We’re all subjects in a massive experiment. Humans have created about 80,000 synthetic industrial compounds — including plastics, the flame retardants that cover our sofas, and pesticides. These compounds have structures that are not commonly seen in nature and present a risk to our health. Everybody on the planet is exposed.
It’s important to understand what these substances are doing to our bodies so that scientists can create a rule book for making these chemicals safer.
The challenge to understanding how dangerous compounds get into our body is complex. The way we have been doing this in the past is to test if a synthetic compound dissolves in fat. If it does then theres a high likelihood that it can easily enter our body’s cells where it can cause harm.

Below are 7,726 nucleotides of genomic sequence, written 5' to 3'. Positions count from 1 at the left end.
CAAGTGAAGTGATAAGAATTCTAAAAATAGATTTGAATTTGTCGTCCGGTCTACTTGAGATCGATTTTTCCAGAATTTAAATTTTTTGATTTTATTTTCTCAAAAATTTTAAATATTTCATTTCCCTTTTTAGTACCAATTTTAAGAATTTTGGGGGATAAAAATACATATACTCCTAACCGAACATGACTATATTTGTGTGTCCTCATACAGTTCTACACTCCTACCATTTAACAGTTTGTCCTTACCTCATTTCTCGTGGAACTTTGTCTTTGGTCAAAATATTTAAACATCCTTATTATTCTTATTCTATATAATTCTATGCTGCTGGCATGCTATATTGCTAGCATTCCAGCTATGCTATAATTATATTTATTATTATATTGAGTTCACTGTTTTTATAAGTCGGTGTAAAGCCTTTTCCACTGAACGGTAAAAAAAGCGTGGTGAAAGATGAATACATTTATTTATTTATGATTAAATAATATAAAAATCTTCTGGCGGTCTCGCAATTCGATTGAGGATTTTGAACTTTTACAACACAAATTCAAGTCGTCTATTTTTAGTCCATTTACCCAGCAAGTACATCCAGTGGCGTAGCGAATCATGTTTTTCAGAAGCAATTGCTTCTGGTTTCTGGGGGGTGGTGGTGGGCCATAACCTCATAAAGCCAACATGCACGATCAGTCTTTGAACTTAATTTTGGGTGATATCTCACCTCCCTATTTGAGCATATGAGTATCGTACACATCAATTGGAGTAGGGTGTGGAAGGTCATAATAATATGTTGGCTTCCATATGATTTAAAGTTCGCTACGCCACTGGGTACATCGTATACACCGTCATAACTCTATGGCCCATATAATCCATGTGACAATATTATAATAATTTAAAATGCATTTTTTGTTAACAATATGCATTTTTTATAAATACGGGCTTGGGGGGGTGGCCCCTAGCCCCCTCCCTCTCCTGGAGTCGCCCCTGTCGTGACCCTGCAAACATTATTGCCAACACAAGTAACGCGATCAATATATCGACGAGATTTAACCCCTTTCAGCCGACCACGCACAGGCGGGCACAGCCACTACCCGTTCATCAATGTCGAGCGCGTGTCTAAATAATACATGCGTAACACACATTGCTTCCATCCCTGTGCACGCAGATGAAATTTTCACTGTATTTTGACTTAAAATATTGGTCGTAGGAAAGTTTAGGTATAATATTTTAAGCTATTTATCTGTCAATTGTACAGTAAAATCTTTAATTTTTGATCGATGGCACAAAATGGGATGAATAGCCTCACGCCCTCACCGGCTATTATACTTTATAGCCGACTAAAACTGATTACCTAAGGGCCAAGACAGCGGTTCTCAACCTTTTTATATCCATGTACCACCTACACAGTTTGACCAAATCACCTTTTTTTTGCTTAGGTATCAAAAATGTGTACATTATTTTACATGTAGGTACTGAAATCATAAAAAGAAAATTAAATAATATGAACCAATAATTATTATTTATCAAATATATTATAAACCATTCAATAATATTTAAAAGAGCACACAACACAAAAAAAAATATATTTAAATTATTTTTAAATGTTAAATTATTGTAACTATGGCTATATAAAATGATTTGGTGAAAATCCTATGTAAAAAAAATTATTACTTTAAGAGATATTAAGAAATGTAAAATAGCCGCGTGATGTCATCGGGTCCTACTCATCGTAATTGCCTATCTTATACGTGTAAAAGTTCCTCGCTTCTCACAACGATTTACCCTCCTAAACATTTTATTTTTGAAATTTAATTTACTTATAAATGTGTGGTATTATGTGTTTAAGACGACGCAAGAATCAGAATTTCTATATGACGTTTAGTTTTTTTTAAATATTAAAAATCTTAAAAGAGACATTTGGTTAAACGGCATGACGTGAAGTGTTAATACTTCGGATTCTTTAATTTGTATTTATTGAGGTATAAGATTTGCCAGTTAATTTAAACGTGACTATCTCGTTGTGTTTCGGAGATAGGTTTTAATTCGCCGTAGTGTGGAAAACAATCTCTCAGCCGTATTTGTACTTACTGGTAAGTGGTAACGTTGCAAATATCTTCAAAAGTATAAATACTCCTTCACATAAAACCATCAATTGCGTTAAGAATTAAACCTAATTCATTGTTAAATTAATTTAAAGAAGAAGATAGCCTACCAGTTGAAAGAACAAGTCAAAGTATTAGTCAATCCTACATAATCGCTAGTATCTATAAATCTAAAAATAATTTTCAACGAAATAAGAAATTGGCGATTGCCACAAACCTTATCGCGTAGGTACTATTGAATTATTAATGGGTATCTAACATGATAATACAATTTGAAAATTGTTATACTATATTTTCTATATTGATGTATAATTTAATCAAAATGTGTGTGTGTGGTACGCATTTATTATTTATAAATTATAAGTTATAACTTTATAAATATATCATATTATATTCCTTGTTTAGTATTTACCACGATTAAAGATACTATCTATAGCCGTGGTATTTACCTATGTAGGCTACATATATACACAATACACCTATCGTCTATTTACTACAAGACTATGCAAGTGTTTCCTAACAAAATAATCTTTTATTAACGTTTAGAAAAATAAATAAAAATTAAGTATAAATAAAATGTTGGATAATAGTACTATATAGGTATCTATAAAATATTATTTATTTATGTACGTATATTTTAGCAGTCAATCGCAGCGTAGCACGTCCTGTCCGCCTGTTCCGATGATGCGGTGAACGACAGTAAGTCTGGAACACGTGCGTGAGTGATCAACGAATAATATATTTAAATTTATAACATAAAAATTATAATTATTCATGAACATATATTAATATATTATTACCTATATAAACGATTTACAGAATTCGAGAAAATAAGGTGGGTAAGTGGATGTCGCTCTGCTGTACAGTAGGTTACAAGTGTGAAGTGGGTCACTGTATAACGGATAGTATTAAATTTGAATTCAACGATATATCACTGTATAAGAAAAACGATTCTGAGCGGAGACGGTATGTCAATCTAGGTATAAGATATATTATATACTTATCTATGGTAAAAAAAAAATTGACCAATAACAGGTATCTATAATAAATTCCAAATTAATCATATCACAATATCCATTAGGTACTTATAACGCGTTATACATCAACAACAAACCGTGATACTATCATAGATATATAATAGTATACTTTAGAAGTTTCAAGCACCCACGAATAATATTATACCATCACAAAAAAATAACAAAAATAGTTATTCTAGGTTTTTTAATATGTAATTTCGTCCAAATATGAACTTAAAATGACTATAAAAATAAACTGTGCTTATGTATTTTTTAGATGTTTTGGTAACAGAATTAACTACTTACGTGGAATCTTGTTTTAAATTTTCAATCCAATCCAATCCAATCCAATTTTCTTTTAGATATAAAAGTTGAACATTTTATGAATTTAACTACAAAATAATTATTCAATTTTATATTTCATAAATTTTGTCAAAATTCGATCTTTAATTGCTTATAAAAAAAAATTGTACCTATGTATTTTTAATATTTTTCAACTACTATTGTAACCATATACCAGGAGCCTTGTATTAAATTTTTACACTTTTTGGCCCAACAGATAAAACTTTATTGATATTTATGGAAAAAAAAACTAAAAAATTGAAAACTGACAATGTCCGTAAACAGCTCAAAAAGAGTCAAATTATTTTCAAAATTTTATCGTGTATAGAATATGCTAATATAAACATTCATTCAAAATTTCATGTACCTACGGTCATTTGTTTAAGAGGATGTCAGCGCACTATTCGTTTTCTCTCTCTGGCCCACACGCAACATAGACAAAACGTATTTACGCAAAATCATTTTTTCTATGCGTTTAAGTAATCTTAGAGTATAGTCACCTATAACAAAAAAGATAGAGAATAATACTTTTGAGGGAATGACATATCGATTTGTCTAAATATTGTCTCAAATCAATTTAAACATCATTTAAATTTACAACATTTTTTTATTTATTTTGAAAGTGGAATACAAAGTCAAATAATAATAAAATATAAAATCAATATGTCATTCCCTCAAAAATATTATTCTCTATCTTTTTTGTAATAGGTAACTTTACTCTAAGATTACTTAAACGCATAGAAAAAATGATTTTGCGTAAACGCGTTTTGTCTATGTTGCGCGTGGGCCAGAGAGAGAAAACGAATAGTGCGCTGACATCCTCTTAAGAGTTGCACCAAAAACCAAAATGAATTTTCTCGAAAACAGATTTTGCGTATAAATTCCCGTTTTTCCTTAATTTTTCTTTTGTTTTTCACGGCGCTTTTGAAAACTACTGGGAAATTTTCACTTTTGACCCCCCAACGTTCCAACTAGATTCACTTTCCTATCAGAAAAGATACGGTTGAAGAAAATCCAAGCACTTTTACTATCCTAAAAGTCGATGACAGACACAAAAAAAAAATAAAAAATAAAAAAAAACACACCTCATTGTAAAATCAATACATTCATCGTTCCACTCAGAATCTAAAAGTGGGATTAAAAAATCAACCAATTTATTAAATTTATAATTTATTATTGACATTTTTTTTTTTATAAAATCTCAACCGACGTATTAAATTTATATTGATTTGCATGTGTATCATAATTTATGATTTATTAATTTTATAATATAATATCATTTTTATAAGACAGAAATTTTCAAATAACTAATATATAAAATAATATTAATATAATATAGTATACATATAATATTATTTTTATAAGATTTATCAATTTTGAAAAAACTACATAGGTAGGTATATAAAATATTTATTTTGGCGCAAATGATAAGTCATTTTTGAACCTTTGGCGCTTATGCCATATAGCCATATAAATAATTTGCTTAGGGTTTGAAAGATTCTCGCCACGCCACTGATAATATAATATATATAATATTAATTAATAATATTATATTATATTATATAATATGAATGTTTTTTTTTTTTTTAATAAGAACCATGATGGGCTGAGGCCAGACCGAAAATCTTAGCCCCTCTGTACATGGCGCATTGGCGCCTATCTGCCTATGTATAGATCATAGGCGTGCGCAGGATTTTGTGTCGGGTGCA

The problem with this method is that it doesn’t always accurately predict how much a compound accumulates in organisms. A historic example of this is DDT which was used on crops to get rid of pests, but ultimately found its way through the food chain. It’s now considered a risk factor for breast cancer in humans.
At UC San Diego’s Scripps Institution of Oceanography, Amro Hamdoun is looking at the biological properties of how these compounds interact with cells. The focus is on how the cell decides which compounds to let in and which ones to eliminate.